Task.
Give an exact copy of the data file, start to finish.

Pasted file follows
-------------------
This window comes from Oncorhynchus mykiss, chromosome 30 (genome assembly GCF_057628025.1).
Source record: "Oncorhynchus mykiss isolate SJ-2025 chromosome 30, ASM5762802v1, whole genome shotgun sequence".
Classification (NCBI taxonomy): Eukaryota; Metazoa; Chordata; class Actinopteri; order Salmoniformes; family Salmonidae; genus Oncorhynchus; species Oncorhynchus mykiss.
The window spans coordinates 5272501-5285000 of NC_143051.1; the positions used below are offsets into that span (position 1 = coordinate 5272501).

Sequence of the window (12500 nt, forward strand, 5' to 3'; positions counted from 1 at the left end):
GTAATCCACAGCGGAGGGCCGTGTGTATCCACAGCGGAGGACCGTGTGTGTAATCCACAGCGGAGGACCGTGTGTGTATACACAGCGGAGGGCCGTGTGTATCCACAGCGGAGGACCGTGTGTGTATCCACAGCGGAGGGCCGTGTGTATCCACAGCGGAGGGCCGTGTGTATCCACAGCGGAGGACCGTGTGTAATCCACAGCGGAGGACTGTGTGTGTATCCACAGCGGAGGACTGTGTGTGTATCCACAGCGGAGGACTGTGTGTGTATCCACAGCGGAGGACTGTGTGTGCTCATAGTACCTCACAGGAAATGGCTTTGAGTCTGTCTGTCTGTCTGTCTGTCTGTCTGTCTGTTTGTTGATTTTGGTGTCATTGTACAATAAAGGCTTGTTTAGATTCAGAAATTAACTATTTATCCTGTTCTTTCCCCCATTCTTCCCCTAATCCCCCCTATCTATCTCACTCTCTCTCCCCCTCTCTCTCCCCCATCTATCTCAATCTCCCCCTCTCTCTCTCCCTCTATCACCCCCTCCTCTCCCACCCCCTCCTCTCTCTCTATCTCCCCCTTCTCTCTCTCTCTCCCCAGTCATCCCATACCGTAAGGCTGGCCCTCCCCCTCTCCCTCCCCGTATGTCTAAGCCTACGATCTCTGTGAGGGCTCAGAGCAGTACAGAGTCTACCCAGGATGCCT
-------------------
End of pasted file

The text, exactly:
This window comes from Oncorhynchus mykiss, chromosome 30 (genome assembly GCF_057628025.1).
Source record: "Oncorhynchus mykiss isolate SJ-2025 chromosome 30, ASM5762802v1, whole genome shotgun sequence".
Classification (NCBI taxonomy): Eukaryota; Metazoa; Chordata; class Actinopteri; order Salmoniformes; family Salmonidae; genus Oncorhynchus; species Oncorhynchus mykiss.
The window spans coordinates 5272501-5285000 of NC_143051.1; the positions used below are offsets into that span (position 1 = coordinate 5272501).

Sequence of the window (12500 nt, forward strand, 5' to 3'; positions counted from 1 at the left end):
GTAATCCACAGCGGAGGGCCGTGTGTATCCACAGCGGAGGACCGTGTGTGTAATCCACAGCGGAGGACCGTGTGTGTATACACAGCGGAGGGCCGTGTGTATCCACAGCGGAGGACCGTGTGTGTATCCACAGCGGAGGGCCGTGTGTATCCACAGCGGAGGGCCGTGTGTATCCACAGCGGAGGACCGTGTGTAATCCACAGCGGAGGACTGTGTGTGTATCCACAGCGGAGGACTGTGTGTGTATCCACAGCGGAGGACTGTGTGTGTATCCACAGCGGAGGACTGTGTGTGCTCATAGTACCTCACAGGAAATGGCTTTGAGTCTGTCTGTCTGTCTGTCTGTCTGTCTGTCTGTTTGTTGATTTTGGTGTCATTGTACAATAAAGGCTTGTTTAGATTCAGAAATTAACTATTTATCCTGTTCTTTCCCCCATTCTTCCCCTAATCCCCCCTATCTATCTCACTCTCTCTCCCCCTCTCTCTCCCCCATCTATCTCAATCTCCCCCTCTCTCTCTCCCTCTATCACCCCCTCCTCTCCCACCCCCTCCTCTCTCTCTATCTCCCCCTTCTCTCTCTCTCTCCCCAGTCATCCCATACCGTAAGGCTGGCCCTCCCCCTCTCCCTCCCCGTATGTCTAAGCCTACGATCTCTGTGAGGGCTCAGAGCAGTACAGAGTCTACCCAGGATGCCT